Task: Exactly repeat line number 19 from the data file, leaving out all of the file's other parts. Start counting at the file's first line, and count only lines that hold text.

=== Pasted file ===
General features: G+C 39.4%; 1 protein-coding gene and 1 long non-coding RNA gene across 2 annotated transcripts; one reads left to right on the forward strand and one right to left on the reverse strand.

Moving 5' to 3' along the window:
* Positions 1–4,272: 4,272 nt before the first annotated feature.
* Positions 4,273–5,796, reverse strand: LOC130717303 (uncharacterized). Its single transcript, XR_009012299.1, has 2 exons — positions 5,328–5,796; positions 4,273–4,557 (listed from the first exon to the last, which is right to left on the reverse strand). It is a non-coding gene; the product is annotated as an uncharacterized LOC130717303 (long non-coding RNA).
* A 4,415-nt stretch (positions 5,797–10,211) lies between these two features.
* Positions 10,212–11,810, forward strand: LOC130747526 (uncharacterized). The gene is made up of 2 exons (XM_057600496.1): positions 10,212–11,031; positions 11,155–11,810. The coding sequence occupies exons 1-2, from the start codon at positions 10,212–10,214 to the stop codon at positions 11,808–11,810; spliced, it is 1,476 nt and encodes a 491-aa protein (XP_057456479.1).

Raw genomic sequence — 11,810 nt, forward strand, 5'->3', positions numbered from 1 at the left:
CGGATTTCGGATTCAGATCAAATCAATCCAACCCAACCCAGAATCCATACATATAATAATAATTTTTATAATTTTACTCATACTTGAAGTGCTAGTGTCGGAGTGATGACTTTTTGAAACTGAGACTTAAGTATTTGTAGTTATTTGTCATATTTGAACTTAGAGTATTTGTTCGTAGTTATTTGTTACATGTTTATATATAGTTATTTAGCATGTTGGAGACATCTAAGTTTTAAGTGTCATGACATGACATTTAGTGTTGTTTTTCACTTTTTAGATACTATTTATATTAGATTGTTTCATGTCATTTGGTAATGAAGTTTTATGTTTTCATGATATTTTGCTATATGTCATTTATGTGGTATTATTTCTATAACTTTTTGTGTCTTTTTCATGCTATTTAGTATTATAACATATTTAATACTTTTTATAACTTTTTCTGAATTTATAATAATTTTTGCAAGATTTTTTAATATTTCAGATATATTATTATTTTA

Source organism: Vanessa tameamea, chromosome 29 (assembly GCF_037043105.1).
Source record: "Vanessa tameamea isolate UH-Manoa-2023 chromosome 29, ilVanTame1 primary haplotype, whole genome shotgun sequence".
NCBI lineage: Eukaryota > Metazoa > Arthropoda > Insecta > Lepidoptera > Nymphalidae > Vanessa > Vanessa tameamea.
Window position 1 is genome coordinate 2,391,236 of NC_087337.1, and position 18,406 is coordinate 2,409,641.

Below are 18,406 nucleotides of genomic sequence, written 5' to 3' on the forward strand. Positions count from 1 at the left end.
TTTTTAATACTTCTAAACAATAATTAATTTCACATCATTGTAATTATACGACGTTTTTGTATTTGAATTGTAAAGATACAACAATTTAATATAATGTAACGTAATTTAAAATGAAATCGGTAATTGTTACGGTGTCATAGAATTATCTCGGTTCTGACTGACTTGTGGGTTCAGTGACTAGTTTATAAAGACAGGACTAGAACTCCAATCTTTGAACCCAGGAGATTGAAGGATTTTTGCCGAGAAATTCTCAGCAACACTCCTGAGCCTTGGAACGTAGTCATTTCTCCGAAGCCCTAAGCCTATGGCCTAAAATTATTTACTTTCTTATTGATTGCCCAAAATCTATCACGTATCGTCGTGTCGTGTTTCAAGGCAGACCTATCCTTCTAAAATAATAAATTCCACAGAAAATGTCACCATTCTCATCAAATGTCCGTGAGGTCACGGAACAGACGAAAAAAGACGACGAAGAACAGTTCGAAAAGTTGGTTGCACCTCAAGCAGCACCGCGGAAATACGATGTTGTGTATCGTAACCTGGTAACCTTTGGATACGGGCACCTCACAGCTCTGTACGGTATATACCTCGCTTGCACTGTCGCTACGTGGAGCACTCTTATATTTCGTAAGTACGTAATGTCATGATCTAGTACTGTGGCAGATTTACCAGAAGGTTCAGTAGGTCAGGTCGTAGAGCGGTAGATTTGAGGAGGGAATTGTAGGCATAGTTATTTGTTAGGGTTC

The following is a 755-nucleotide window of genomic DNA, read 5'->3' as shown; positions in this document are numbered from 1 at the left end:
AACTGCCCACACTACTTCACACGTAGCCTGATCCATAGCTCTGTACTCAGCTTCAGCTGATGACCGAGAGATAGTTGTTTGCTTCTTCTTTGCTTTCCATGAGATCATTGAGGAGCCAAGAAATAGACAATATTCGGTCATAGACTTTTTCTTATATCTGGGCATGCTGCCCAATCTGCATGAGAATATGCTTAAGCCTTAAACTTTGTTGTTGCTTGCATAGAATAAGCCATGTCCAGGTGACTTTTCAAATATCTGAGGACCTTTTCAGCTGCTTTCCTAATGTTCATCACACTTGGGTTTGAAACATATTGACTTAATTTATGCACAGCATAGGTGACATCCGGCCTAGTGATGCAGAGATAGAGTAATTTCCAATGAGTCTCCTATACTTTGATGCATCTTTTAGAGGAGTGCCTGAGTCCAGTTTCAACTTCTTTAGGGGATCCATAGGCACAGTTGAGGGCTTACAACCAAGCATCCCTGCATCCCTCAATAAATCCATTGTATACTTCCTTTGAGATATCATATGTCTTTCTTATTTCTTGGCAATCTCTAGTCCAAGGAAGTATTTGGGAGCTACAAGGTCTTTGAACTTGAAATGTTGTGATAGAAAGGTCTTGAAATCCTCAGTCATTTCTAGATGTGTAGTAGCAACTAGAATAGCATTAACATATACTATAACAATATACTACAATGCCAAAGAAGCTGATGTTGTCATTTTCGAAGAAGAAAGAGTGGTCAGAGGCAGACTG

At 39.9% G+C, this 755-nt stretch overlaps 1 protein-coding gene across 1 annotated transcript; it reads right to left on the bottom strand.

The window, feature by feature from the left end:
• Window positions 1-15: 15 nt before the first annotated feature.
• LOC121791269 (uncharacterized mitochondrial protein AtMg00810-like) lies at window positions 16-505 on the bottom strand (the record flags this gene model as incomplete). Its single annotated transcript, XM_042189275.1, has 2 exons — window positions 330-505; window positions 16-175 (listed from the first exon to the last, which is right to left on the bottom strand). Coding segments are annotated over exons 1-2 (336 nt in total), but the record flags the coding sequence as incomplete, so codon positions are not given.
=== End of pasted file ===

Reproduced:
• Window positions 1-15: 15 nt before the first annotated feature.